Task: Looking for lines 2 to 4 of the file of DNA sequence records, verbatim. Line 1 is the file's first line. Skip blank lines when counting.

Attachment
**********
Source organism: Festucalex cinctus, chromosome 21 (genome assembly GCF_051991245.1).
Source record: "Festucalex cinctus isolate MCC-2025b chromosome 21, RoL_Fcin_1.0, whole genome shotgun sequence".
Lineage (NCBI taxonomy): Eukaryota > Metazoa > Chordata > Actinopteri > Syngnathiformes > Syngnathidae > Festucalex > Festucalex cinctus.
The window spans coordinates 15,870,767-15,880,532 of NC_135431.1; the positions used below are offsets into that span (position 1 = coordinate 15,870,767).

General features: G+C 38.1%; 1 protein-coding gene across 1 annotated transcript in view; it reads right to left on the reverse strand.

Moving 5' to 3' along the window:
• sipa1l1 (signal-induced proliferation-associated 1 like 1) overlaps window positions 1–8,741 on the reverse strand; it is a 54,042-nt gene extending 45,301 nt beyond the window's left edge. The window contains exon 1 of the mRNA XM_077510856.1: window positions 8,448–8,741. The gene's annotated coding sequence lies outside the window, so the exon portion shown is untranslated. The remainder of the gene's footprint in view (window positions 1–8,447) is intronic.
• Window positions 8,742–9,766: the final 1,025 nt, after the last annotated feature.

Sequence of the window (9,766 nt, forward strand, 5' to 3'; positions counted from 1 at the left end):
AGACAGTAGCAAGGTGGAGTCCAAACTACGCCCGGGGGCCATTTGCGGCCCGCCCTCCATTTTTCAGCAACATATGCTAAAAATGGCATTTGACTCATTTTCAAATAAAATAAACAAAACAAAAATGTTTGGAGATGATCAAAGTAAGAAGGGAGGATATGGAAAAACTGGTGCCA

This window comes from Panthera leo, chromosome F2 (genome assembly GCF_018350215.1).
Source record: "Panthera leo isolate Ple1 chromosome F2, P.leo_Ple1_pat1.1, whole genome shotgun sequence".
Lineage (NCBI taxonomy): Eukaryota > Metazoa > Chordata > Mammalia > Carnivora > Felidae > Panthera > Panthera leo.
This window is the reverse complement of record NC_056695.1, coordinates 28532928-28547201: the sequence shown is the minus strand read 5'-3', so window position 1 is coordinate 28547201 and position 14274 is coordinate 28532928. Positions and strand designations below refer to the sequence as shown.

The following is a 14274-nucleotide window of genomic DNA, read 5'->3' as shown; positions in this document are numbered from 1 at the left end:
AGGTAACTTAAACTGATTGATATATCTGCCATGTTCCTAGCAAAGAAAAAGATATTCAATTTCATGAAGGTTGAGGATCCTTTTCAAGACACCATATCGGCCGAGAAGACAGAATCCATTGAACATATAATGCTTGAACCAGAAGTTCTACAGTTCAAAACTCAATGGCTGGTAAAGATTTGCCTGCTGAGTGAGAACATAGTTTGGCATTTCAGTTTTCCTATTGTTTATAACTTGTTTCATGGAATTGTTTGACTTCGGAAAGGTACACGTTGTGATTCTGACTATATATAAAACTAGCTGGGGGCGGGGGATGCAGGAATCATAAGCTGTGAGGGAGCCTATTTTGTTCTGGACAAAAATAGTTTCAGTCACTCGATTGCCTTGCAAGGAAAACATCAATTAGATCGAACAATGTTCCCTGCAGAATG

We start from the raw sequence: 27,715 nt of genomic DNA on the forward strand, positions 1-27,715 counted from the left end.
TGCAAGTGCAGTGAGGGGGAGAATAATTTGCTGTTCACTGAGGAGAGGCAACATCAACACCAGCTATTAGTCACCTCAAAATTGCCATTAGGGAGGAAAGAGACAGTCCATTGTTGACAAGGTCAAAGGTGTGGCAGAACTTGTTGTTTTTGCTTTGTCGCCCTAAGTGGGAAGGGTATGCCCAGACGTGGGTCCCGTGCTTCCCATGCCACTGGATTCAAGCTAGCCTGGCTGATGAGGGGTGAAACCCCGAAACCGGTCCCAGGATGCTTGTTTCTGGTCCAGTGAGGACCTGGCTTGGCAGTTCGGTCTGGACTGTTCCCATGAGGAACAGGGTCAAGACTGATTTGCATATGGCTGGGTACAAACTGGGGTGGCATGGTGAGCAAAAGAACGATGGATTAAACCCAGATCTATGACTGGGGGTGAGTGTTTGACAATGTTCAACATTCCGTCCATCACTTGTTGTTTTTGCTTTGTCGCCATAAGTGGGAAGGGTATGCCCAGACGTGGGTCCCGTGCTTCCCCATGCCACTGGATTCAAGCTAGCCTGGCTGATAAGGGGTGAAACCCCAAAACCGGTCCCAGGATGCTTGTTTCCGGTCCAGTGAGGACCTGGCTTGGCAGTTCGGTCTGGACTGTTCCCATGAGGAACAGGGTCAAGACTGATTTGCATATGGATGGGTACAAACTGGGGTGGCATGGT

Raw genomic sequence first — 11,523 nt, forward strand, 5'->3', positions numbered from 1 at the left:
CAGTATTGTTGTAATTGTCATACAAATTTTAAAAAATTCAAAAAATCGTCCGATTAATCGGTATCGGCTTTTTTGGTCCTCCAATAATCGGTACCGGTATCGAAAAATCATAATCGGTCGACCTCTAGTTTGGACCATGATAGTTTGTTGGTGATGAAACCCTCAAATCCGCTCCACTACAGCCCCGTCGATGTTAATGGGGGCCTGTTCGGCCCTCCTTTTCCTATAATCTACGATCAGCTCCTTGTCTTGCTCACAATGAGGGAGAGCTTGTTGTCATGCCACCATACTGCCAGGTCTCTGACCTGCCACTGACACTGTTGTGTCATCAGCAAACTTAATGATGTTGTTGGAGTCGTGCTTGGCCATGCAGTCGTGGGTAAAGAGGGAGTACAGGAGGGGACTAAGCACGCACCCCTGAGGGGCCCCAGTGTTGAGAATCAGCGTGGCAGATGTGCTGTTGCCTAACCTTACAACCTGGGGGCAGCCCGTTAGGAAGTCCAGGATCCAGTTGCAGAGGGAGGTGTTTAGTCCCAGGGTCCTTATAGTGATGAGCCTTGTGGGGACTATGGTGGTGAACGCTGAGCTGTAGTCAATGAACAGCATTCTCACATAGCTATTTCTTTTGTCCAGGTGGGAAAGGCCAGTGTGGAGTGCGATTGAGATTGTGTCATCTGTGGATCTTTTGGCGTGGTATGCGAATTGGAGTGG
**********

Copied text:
Source record: "Festucalex cinctus isolate MCC-2025b chromosome 21, RoL_Fcin_1.0, whole genome shotgun sequence".
Lineage (NCBI taxonomy): Eukaryota > Metazoa > Chordata > Actinopteri > Syngnathiformes > Syngnathidae > Festucalex > Festucalex cinctus.
The window spans coordinates 15,870,767-15,880,532 of NC_135431.1; the positions used below are offsets into that span (position 1 = coordinate 15,870,767).